Feb 012017


In August 2015, I came across the debut demo of a German band named Kriegszittern that proved to be a huge — and terrifyingly good — surprise. As I expressed in a review: “This is ghastly, primeval death metal mixed with punk rhythms that generates a corrosive aura of indefinable horror while at the same time making you want to helplessly bang your head. It’s raw, raucous, and ravenous — and highly recommended.” Now, the same Caligari Records that released that demo on tape is bringing out the band’s new release — and this time it’s an LP-length split that includes not only new material by Kriegszittern but also the debut recordings of another very impressive German death metal band, Minenfeld.

What we have for you is a stream of the new tape in advance of its release this Friday, February 3. The song stream plays just like the tape would play (at least in its formatting), with all the Kriegszittern songs streaming as a single track (Side A) and all the Minenfeld songs streaming as a second track (Side B). Here are a few introductory thoughts about what you’re about to hear, to prepare you for the onslaught if nothing else.




Kriegszittern’s side of this new split includes a dismal, doom-cloaked intro track that conjures the stench of a crypt and four songs. Those four songs strengthen the atmosphere of ghoulish battlefield horror that began with the intro, while simultaneously kicking adrenaline levels upward quite effectively.

The vocals are a monstrosity of sound, a deep malignant roar that sounds devoid of any semblance of human warmth or mercy and becomes maniacally ravenous when it pitches up into hair-raising shrieks. The dirty guitar and bass tone is in keeping with the vocals’ grotesque textures, while the occasional bursts of frenzied soloing are themselves a shrieking horror.

As was true of the debut demo, however, these songs will get your head moving, and they’re dynamic in their pacing, alternately propelled and restrained by a bludgeoning rhythm section. The music romps, it rampages, it crawls like a fat white slug in a mausoleum leaving a trail of slime in its wake. It’s a thoroughly evil joy to hear this band at work.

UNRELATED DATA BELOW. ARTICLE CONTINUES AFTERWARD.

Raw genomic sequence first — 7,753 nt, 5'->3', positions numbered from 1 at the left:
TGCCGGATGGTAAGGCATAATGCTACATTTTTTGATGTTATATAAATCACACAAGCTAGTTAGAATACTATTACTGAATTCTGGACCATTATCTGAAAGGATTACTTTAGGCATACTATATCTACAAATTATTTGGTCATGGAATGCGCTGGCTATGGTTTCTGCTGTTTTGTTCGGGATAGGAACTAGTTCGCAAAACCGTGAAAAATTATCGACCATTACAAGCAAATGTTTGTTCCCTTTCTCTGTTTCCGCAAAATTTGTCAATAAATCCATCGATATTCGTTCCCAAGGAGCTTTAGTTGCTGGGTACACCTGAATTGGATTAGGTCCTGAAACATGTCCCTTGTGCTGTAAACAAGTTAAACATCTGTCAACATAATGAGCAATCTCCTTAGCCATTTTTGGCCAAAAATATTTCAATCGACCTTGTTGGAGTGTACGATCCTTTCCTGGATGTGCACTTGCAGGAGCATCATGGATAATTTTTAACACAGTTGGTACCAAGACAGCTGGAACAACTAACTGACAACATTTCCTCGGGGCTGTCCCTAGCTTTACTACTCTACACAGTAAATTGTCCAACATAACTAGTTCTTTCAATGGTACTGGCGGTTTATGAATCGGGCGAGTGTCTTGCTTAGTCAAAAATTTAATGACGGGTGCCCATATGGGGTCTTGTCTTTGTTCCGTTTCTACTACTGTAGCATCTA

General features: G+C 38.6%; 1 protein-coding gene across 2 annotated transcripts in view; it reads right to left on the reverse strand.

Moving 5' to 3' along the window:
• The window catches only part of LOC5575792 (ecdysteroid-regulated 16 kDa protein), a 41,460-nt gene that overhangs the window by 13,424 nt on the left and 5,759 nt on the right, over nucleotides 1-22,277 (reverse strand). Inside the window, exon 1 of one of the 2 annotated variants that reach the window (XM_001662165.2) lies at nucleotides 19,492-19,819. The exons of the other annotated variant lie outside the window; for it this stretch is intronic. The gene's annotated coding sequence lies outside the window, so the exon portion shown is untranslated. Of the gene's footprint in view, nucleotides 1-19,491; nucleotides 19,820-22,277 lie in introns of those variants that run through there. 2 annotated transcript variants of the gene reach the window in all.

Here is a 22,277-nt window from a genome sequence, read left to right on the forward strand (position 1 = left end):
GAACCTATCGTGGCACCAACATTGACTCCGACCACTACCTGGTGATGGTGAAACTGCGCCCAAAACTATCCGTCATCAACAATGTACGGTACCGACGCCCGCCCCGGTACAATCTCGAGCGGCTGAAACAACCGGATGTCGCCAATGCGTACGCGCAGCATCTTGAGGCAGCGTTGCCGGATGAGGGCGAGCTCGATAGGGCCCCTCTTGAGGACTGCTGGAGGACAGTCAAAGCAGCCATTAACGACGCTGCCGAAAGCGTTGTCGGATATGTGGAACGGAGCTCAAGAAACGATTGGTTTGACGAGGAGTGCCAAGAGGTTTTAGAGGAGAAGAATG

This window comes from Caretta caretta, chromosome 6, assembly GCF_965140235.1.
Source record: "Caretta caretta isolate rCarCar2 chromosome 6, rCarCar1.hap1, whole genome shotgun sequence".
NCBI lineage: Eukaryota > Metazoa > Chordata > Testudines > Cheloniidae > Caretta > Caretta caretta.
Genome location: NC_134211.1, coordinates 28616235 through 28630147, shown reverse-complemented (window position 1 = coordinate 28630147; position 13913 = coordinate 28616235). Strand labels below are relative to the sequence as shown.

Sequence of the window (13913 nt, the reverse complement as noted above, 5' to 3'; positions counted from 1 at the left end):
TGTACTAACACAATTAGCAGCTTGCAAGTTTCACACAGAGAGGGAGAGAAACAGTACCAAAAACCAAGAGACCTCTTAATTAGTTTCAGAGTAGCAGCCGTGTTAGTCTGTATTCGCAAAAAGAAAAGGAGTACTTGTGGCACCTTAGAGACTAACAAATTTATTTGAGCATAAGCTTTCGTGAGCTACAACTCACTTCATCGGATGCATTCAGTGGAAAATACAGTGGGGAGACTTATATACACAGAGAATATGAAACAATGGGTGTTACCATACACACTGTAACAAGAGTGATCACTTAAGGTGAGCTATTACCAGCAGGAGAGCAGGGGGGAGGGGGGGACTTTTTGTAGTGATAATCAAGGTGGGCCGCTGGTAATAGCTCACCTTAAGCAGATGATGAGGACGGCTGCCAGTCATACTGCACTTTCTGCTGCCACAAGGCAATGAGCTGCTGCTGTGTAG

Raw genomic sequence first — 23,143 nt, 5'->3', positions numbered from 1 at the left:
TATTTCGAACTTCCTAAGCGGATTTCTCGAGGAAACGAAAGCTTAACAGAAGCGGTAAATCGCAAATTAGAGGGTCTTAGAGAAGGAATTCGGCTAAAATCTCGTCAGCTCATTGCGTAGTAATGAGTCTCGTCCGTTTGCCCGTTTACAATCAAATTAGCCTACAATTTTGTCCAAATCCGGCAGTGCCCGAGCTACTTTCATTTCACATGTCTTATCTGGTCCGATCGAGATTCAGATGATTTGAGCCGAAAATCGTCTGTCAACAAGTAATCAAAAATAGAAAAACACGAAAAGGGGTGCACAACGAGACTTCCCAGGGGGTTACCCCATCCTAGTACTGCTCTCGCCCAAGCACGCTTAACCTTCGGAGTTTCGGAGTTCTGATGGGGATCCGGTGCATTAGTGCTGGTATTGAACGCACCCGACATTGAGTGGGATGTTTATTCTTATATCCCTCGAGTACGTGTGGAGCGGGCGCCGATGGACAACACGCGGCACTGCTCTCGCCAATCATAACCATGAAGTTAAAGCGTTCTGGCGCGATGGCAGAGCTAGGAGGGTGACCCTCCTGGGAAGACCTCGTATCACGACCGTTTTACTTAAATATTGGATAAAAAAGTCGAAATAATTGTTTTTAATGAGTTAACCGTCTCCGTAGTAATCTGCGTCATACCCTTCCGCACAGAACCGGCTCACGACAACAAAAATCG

And by the way, “Kriegszittern” seems to be an old term for “shell shock” (Google Translate will tell you it means something like “tremors of war”), and the end of Kriegszittern’s side contains a pointed reminder of the band’s inspirations, with the sounds of mechanized battle layered over morbid organ tones and horrific spoken words.

Kriegszittern at Bandcamp:






As you might be able to guess, “Minenfeld” is the German word for “minefield”, and Minenfeld’s side of this split — which includes six tracks — begins with a sample that recalls World War I (and more such samples lie ahead).

Minenfeld’s music has a harsh, rough edge in its sound, with the abrasive sandpaper touch of distortion coating everything — all the better to make the violence of their songs even more corrosive to the ears. The music’s sound also has a powerful sense of immediacy — as if the listener is right there in front of the stage while these marauders apply themselves to their craft.

And Minenfeld’s craft is the kind of death metal that rumbles and rolls like a tank attack and strafes like a fighter squadron diving from the skies — and it’s just as electrifying as I would imagine it feels like to be dead center in an active war zone. Like Kriegszittern, Minenfeld change up the rhythms and pacing in a way that allows them to maintain a vice grip on the listener’s attention.

The songs, for example, include some powerfully addictive chugging riffs as well as murderous gallops, pneumatic pile-driving, and those tank-like, rumbling crushfests. I’m also a big fan of the vocals, which are raw, gritty, and boiling with fury and pain.

For me, Minenfeld is a great new discovery, and I hope you’ll feel the same way after you hear their side.


To pre-order this split, go here:




  1. This is bizarre. I was about to write you guys today and say that Caligari has been releasing a bunch of great stuff recently. A+.

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